And one final note on the piece’s personal connection to me: more than 40 years ago, I was principal trumpet of the Junior Philharmonic Orchestra of Fresno; its music director and conductor was the distinguished Maestro Guy Taylor, who was also musical director/conductor of the Fresno Philharmonic Orchestra for many years – and mentor to me as I began to compose and conduct in my early teen years.   My score for the Humperdinck Evening Prayer and Dream Pantomime contains hand-written notes and markings originally made by the late Maestro Taylor, with whom I fortunately re-connected around 2000 after the many intervening years which had taken me both from Fresno and my early, passionate engagement in classical music.   Sadly, he was in terminally ill health and died not long after we re-established communication, but I’m so glad I was able to let him know how much he meant to me, and that with my (disability-ended) career in theatre now over, I was going to consider returning to my musical roots.   His death came before we moved back to California, and to Mariposa – and of course, before I began to ideate and put together the basis of what was to become the Mariposa Symphony Orchestra, but it’s wonderful to perform this piece, with that connection to my mentor – and to share it with our audience.  Continuity and tradition.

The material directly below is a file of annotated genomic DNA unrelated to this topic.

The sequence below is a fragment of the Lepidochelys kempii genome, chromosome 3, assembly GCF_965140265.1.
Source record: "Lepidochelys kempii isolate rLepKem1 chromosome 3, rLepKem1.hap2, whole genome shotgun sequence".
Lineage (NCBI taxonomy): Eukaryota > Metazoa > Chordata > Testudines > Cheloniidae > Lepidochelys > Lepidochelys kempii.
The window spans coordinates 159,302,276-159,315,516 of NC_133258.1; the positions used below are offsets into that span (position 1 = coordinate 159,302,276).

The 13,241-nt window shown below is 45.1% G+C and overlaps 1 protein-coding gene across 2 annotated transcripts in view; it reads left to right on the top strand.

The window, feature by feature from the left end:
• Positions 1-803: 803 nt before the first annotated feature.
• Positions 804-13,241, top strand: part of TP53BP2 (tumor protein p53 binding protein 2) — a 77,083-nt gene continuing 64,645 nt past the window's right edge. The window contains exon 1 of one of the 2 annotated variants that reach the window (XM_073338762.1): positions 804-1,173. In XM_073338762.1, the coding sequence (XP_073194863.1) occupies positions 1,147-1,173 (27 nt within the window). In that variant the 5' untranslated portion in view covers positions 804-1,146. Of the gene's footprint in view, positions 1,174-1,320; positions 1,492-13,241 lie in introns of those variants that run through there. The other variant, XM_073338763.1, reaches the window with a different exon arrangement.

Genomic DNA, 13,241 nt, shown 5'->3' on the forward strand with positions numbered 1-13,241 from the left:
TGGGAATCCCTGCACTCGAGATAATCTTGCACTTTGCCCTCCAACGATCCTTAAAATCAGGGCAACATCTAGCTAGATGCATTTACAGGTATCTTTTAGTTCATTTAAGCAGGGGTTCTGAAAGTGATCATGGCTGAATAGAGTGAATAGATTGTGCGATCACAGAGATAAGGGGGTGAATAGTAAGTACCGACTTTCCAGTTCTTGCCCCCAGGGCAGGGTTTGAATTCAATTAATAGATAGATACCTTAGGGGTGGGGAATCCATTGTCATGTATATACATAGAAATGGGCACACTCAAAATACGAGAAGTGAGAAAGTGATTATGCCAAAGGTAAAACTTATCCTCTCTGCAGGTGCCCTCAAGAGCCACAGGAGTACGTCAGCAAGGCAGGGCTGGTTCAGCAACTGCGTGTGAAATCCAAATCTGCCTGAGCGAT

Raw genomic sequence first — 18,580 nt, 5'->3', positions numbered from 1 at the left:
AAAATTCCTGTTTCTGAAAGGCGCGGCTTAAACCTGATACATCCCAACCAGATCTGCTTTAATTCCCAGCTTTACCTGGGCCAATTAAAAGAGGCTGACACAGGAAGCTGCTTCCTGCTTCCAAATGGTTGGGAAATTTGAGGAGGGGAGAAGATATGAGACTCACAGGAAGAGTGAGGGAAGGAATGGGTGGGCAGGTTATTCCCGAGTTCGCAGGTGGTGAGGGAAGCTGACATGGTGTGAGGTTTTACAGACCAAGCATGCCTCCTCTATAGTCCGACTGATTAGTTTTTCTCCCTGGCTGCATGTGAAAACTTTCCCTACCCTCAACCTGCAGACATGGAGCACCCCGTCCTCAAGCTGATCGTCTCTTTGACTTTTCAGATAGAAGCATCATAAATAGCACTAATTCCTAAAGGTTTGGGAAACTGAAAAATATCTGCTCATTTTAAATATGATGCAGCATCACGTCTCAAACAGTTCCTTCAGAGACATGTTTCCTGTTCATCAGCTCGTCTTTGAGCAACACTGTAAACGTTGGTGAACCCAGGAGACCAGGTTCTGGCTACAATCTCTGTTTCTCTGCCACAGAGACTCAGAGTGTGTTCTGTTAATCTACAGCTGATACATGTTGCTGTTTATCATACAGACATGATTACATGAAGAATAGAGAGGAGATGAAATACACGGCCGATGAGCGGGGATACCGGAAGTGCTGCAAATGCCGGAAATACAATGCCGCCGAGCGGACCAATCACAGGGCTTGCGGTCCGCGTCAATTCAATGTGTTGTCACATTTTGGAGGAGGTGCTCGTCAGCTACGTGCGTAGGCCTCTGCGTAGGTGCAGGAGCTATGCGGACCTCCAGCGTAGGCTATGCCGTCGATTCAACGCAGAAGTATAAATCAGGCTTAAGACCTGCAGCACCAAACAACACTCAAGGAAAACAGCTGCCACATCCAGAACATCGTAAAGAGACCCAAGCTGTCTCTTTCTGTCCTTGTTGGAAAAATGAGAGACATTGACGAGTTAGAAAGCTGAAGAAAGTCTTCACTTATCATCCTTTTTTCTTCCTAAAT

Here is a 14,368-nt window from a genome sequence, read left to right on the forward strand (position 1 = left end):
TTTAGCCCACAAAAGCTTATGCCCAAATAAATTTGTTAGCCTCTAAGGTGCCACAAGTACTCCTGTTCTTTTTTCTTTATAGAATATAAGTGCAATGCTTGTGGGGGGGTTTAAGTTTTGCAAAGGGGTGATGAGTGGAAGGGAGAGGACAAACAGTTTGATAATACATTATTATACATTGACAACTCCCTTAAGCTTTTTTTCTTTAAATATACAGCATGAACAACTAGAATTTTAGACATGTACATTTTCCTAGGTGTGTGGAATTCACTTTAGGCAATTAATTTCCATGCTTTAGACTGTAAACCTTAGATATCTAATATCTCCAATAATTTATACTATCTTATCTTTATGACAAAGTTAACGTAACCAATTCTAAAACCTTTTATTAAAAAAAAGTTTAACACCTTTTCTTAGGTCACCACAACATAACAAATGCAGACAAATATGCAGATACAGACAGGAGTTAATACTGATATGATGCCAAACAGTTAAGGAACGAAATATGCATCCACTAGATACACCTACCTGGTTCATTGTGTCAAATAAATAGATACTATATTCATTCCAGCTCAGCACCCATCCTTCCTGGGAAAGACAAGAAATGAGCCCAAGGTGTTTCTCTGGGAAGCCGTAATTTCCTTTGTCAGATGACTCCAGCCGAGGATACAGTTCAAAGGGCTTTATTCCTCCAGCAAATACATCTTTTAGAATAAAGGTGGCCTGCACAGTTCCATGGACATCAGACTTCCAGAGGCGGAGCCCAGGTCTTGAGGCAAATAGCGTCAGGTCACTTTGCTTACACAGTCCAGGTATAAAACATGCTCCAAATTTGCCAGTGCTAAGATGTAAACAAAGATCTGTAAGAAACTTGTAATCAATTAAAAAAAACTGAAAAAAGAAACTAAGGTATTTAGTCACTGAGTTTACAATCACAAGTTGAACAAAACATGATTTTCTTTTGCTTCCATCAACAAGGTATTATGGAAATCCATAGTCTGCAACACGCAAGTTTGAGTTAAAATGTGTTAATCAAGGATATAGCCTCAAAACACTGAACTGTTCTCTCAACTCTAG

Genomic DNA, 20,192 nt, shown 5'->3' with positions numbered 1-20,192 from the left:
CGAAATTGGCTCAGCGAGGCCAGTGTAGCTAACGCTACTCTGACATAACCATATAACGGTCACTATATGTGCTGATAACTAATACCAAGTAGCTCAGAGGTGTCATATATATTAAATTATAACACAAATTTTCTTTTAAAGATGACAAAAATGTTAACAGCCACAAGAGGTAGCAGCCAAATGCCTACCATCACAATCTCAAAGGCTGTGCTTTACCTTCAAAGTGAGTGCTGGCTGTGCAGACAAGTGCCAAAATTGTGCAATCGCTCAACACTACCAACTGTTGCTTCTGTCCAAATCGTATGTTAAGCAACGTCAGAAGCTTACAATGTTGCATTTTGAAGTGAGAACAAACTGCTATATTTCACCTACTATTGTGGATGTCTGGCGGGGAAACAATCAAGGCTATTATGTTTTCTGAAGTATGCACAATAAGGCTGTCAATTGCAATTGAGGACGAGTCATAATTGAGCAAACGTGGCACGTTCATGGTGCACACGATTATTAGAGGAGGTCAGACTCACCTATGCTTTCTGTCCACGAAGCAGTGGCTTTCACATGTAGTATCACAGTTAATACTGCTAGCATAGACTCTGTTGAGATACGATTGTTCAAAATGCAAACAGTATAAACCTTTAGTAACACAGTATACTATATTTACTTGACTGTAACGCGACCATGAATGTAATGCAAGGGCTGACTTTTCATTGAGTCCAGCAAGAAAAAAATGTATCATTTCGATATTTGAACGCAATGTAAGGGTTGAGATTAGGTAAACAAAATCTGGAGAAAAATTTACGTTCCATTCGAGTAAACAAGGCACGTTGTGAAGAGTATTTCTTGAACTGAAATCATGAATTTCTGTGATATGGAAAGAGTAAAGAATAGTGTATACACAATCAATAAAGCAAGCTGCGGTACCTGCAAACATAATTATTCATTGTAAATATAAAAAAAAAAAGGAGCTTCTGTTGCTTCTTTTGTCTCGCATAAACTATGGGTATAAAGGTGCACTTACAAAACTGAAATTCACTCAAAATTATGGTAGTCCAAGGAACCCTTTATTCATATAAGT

Ralph Vaughan Williams: Fantasy on “Greensleeves”